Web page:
Civil Disobedience Gandhi Analysis

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Register to read the introduction…Gandhi tied his political and religious beliefs together and represented himself as an advocate for piece. For this reason he rejected the idea of teaming workers struggles with a campaign for British withdrawal, and thus was worried about workers and rank-and-file soldiers combining in action, as things would become very violent. Although he opposed one caste oppressing another he never in fact came out directly for the abolition of the caste system himself. Pacifists cite Gandhi as the shining example of how non-violent civil disobedience works successfully. Yet, as an advocate for non-violence he publically pledged not to embarrass the British, and that he would lend moral support for the Allies. This should have been in conflict in his beliefs, and therefore should not have supported…show more content…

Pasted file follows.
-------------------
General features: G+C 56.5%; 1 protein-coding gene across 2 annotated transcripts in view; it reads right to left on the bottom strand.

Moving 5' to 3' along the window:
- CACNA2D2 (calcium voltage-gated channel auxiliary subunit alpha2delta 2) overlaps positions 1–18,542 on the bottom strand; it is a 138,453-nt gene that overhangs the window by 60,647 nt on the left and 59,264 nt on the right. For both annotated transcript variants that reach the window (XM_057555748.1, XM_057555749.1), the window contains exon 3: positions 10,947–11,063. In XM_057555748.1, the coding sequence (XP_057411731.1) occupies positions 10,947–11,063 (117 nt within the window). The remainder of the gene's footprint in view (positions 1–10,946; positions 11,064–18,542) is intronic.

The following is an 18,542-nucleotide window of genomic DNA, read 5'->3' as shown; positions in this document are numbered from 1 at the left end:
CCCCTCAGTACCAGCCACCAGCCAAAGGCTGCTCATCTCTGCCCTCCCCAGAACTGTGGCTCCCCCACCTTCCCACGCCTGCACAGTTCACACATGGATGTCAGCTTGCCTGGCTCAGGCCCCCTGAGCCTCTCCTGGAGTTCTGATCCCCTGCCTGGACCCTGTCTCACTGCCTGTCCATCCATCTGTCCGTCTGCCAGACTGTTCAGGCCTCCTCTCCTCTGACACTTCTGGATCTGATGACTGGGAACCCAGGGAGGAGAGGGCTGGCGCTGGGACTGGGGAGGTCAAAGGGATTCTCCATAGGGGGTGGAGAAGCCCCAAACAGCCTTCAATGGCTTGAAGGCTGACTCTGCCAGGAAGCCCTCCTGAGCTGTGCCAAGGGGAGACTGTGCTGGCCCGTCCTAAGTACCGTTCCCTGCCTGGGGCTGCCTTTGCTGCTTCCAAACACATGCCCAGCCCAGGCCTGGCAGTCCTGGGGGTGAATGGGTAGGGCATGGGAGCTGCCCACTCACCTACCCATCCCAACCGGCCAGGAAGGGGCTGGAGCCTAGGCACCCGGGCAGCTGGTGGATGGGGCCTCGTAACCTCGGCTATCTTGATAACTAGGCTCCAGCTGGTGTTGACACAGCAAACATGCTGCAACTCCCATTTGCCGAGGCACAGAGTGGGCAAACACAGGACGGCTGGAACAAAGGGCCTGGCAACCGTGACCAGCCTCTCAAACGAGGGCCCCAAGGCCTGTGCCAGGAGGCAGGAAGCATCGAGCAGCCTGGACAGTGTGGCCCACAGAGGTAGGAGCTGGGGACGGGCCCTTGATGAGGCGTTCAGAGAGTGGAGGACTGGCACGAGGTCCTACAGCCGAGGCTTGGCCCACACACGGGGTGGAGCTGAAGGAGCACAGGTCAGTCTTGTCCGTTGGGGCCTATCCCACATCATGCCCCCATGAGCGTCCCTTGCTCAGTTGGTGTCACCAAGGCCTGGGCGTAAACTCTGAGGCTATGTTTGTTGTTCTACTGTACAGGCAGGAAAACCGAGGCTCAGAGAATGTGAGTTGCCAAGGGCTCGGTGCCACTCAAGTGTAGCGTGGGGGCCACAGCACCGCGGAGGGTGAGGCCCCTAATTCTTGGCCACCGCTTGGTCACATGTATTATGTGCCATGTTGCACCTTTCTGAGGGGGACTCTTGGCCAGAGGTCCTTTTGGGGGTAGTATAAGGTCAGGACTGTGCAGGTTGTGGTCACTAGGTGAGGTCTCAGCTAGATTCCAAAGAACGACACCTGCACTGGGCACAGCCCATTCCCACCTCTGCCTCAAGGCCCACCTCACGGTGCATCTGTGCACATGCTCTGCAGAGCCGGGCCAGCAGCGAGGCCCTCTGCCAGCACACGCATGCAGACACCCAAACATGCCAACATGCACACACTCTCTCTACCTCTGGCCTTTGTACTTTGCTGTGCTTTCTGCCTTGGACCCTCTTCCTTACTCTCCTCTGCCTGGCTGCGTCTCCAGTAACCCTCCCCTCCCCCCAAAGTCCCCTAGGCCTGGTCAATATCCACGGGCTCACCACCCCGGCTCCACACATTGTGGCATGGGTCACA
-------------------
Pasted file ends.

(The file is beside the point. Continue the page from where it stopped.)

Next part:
This was done to ensure a control over the Indian population, and prevent mass organization. Nehru, the leader of the Indian National Congress, recognized this. He wrote: “ 'Hindu and Muslim communalism ' is 'in neither case even bona fide communalism, but political and social reaction hiding behind the communal mask”. The British fanned flames between these different religious groups in order to ensure that they would not rise up against them. The main instruments of British rule in India were the army and the civil service. They controlled the means of coercion and they collected and allocated resources. The Indian army was vital for both internal and external reasons. It policed a vast area, stretching from the eastern Mediterranean to China. Without the Indian army, and the Indian revenue that sustained it, the British government would not have been able to maintain its position and the status of ‘great power’ would have been seriously undermined. The movement for Indian independence went through a succession of waves and troughs but at its peaks there was always united action by Hindus, Sikhs and Muslims. One thing emerged from a very early stage, however. The social base and political goals of the Indian National Congress meant it was unable to appeal to Hindu and Muslim workers and peasants on the basis of class, even though that was the best way to build lasting communal
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